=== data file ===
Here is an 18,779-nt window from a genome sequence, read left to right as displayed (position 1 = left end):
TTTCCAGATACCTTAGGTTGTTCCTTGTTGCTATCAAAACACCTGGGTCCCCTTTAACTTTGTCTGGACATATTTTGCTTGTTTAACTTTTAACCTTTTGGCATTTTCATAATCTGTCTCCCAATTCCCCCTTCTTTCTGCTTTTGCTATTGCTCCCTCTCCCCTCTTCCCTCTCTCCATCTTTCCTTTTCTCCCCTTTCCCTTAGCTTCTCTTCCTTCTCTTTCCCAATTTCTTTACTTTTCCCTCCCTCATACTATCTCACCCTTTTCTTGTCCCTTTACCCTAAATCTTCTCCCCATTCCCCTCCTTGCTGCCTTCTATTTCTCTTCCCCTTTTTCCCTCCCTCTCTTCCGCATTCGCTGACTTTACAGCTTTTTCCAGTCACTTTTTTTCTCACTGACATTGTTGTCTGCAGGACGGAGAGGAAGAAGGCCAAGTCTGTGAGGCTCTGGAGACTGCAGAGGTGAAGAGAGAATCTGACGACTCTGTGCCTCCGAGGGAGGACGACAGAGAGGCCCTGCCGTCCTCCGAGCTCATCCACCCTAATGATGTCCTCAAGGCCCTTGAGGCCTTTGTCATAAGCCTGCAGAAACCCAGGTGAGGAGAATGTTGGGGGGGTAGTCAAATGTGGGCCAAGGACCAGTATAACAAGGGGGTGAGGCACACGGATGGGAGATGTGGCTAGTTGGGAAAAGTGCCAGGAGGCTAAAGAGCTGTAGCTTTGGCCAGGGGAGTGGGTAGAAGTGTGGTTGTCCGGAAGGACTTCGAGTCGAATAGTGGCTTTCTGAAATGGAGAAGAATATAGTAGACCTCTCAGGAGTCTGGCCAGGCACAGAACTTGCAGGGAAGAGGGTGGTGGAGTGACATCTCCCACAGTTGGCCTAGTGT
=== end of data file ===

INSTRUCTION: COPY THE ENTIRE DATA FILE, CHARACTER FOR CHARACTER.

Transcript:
Here is an 18,779-nt window from a genome sequence, read left to right as displayed (position 1 = left end):
TTTCCAGATACCTTAGGTTGTTCCTTGTTGCTATCAAAACACCTGGGTCCCCTTTAACTTTGTCTGGACATATTTTGCTTGTTTAACTTTTAACCTTTTGGCATTTTCATAATCTGTCTCCCAATTCCCCCTTCTTTCTGCTTTTGCTATTGCTCCCTCTCCCCTCTTCCCTCTCTCCATCTTTCCTTTTCTCCCCTTTCCCTTAGCTTCTCTTCCTTCTCTTTCCCAATTTCTTTACTTTTCCCTCCCTCATACTATCTCACCCTTTTCTTGTCCCTTTACCCTAAATCTTCTCCCCATTCCCCTCCTTGCTGCCTTCTATTTCTCTTCCCCTTTTTCCCTCCCTCTCTTCCGCATTCGCTGACTTTACAGCTTTTTCCAGTCACTTTTTTTCTCACTGACATTGTTGTCTGCAGGACGGAGAGGAAGAAGGCCAAGTCTGTGAGGCTCTGGAGACTGCAGAGGTGAAGAGAGAATCTGACGACTCTGTGCCTCCGAGGGAGGACGACAGAGAGGCCCTGCCGTCCTCCGAGCTCATCCACCCTAATGATGTCCTCAAGGCCCTTGAGGCCTTTGTCATAAGCCTGCAGAAACCCAGGTGAGGAGAATGTTGGGGGGGTAGTCAAATGTGGGCCAAGGACCAGTATAACAAGGGGGTGAGGCACACGGATGGGAGATGTGGCTAGTTGGGAAAAGTGCCAGGAGGCTAAAGAGCTGTAGCTTTGGCCAGGGGAGTGGGTAGAAGTGTGGTTGTCCGGAAGGACTTCGAGTCGAATAGTGGCTTTCTGAAATGGAGAAGAATATAGTAGACCTCTCAGGAGTCTGGCCAGGCACAGAACTTGCAGGGAAGAGGGTGGTGGAGTGACATCTCCCACAGTTGGCCTAGTGT